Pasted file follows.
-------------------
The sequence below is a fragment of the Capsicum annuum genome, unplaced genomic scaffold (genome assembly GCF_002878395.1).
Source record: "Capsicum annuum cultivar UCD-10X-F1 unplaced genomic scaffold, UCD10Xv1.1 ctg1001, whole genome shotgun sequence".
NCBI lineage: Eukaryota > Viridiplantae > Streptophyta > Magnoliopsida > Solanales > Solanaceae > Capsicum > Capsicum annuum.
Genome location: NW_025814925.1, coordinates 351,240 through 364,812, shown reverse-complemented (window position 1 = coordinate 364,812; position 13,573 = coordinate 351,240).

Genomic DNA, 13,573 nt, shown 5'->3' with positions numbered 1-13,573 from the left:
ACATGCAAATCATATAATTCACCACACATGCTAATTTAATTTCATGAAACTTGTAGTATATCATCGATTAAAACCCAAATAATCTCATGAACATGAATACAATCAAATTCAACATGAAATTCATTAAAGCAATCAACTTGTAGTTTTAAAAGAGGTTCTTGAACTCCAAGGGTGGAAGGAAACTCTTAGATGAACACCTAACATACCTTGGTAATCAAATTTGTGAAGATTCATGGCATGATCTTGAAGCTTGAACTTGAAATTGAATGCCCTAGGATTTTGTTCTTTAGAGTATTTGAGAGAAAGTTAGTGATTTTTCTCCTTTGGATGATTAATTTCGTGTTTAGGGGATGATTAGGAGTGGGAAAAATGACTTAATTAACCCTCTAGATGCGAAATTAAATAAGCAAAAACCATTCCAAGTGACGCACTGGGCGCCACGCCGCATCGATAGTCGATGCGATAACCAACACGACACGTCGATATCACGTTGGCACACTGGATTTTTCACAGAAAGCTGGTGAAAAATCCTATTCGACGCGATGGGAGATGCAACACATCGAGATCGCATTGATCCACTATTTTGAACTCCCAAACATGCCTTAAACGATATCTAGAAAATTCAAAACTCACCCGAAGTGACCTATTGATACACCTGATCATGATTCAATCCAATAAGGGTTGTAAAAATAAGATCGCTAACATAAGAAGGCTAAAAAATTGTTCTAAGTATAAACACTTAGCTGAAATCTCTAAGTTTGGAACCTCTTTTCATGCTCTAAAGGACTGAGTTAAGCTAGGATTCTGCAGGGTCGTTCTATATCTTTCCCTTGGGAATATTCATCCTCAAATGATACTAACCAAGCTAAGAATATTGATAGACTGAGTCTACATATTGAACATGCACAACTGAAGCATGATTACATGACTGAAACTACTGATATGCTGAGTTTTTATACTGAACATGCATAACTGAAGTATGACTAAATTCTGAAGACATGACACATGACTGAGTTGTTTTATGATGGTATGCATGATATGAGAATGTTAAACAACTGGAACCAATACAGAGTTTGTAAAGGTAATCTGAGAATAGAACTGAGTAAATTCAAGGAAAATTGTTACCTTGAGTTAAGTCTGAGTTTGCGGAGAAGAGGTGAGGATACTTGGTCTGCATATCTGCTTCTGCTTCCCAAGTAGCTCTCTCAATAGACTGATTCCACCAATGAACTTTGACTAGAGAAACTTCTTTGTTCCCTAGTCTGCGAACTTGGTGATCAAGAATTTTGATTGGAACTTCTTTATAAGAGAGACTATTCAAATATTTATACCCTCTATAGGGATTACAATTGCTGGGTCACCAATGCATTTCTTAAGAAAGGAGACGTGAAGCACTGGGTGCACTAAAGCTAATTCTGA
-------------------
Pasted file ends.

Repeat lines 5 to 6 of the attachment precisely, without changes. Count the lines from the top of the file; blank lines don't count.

Genomic DNA, 13,573 nt, shown 5'->3' with positions numbered 1-13,573 from the left:
ACATGCAAATCATATAATTCACCACACATGCTAATTTAATTTCATGAAACTTGTAGTATATCATCGATTAAAACCCAAATAATCTCATGAACATGAATACAATCAAATTCAACATGAAATTCATTAAAGCAATCAACTTGTAGTTTTAAAAGAGGTTCTTGAACTCCAAGGGTGGAAGGAAACTCTTAGATGAACACCTAACATACCTTGGTAATCAAATTTGTGAAGATTCATGGCATGATCTTGAAGCTTGAACTTGAAATTGAATGCCCTAGGATTTTGTTCTTTAGAGTATTTGAGAGAAAGTTAGTGATTTTTCTCCTTTGGATGATTAATTTCGTGTTTAGGGGATGATTAGGAGTGGGAAAAATGACTTAATTAACCCTCTAGATGCGAAATTAAATAAGCAAAAACCATTCCAAGTGACGCACTGGGCGCCACGCCGCATCGATAGTCGATGCGATAACCAACACGACACGTCGATATCACGTTGGCACACTGGATTTTTCACAGAAAGCTGGTGAAAAATCCTATTCGACGCGATGGGAGATGCAACACATCGAGATCGCATTGATCCACTATTTTGAACTCCCAAACATGCCTTAAACGATATCTAGAAAATTCAAAACTCACCCGAAGTGACCTATTGATACACCTGATCATGATTCAATCCAATAAGGGTTGTAAAAATAAGATCGCTAACATAAGAAGGCTAAAAAATTGTTCTAAGTATAAACACTTAGCTGAAATCTCTAAGTTTGGAACCTCTTTTCATGCTCTAAAGGACTGAGTTAAGCTAGGATTCTGCAGGGTCGTTCTATATCTTTCCCTTGGGAATATTCATCCTCAAATGATACTAACCAAGCTAAGAATATTGATAGACTGAGTCTACATATTGAACATGCACAACTGAAGCATGATTACATGACTGAAACTACTGATATGCTGAGTTTTTATACTGAACATGCATAACTGAAGTATGACTAAATTCTGAAGACATGACACATGACTGAGTTGTTTTATGATGGTATGCATGATATGAGAATGTTAAACAACTGGAACCAATACAGAGTTTGTAAAGGTAATCTGAGAATAGAACTGAGTAAATTCAAGGAAAATTGTTACCTTGAGTTAAGTCTGAGTTTGCGGAGAAGAGGTGAGGATACTTGGTCTGCATATCTGCTTCTGCTTCCCAAGTAGCTCTCTCAATAGACTGATTCCACCAATGAACTTTGACTAGAGAAACTTCTTTGTTCCCTAGTCTGCGAACTTGGTGATCAAGAATTTTGATTGGAACTTCTTTATAAGAGAGACTATTCAAATATTTATACCCTCTATAGGGATTACAATTGCTGGGTCACCAATGCATTTCTTAAGAAAGGAGACGTGAAGCACTGGGTGCACTAAAGCTAATTCTGA